There are more than 3,000 head of livestock on the grounds at the Elkhart County 4-H Fair at any one moment during the fair, according to Dr. Jerry Sellon, the fair veterinarian.
Sellon is one of three vets on the fair board, along with Dr. Robert Zell and Dr. Sara Granberg. Each livestock club also has multiple leaders and 4-Hers knowledgable about their animals’ health.
Animals are all checked to be sure they’re healthy when they enter the grounds, Sellon said.
The weather has been cooler than usual at the fair, but as temperatures rise this week, 4-Hers will watch their animals extra closely. 4-Hers will be watering their animals extra to be sure they stay hydrated, keeping fans aimed towards animals and often washing their animals more than once a day to keep them cool, said Sellon and Zell.
“We want to exhibit healthy animals for our fair guests,” Sellon said.
“Part of the 4-H learning process is learning what a healthy animal looks like and what a sick animal looks like,” Zell said. Most livestock clubs have a vet come to speak to them about animal health at least once a year, he added. “Of course, 4-Hers get to know their animals very well during the months leading up to the fair,” and so are even more able to know when something isn’t right with an animal.
Sellon also noted how the Elkhart County 4-H Fair continues to improve its facilities, like adding more wash racks and upgrading barns, to better accommodate animals. The fair’s requirements for animal health also continue to change as concerns arise.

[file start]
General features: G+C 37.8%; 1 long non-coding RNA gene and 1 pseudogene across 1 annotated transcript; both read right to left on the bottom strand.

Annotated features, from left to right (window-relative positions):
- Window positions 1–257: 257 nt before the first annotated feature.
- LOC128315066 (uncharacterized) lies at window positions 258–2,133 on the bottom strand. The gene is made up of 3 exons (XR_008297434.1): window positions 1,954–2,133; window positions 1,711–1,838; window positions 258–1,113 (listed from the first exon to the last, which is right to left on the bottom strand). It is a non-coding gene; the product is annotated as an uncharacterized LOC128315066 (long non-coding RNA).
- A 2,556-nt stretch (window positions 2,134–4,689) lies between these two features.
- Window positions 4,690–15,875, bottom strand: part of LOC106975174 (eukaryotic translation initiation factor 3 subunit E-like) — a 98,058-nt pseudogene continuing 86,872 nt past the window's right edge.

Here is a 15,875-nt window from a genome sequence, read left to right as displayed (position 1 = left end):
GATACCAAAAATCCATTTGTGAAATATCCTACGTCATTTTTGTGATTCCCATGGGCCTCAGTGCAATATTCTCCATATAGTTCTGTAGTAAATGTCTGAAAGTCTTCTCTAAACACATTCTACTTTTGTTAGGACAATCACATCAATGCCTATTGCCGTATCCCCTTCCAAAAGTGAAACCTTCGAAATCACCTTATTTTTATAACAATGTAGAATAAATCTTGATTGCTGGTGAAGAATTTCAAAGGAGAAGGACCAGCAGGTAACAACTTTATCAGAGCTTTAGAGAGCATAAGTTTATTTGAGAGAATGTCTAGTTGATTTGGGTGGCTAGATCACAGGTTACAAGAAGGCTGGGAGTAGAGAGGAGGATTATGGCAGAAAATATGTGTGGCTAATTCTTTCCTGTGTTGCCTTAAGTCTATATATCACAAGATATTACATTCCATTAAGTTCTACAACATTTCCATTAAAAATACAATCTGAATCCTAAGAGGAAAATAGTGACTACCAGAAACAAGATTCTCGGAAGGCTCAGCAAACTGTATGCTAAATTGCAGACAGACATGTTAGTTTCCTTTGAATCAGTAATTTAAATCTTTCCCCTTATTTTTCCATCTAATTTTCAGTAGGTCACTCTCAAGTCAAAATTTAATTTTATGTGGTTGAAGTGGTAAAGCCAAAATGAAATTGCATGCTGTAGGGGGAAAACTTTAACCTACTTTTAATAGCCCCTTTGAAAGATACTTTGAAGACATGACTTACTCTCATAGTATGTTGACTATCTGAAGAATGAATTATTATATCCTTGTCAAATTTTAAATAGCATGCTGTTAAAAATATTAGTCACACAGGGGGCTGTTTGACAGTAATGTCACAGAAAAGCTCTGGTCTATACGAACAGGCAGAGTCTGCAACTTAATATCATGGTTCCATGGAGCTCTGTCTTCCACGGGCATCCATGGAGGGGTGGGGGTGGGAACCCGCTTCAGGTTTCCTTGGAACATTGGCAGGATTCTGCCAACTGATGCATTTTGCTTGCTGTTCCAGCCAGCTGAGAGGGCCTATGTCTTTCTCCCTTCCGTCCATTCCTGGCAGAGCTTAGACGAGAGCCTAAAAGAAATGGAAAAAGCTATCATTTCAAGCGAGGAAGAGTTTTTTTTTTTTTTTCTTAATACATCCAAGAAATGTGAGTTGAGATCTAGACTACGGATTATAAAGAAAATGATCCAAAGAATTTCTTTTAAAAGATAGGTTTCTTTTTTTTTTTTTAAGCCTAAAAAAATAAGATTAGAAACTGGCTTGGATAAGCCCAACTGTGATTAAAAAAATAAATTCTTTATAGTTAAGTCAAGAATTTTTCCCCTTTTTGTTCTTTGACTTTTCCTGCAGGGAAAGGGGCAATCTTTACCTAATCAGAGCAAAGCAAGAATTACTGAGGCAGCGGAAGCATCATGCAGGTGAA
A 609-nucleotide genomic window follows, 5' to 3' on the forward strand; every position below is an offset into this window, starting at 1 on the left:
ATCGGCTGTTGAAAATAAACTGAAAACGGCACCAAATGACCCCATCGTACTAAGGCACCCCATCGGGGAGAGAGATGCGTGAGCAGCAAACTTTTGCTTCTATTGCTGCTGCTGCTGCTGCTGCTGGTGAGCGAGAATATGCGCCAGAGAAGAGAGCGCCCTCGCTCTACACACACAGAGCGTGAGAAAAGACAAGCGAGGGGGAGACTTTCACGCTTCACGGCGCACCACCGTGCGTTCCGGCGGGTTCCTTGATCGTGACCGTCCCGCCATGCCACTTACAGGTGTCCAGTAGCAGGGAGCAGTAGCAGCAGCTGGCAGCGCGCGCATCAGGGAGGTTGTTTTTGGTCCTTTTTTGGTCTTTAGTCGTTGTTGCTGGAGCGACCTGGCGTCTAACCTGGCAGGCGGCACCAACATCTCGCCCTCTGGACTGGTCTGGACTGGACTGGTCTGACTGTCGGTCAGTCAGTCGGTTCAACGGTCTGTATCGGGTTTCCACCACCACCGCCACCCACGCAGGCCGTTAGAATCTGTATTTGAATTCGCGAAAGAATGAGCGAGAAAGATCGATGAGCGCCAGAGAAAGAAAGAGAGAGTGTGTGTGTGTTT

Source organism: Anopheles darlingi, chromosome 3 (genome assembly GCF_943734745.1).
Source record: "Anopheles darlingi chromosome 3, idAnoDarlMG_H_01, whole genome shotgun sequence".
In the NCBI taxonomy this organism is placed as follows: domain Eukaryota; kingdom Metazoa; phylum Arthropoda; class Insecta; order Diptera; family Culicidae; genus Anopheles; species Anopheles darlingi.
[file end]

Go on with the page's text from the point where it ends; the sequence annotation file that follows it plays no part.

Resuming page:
The last few years, swine flu has been a concern for the hog industry and beyond. Sellon and fair organizers initiated a vaccination program requiring all swine to be vaccinated twice for the disease before entering the grounds. Tests last year at the fair by Ohio State University showed that the fair’s swine were 100 percent swine flu-free.
Fair visitors should still be cautious around the livestock on the fairgrounds, washing their hands after petting animals and only petting animals when the animal’s owner is present and says it’s okay, especially when it’s a larger animal, said Zell.
“Our animals are healthy, but they do carry some bacteria,” said Zell.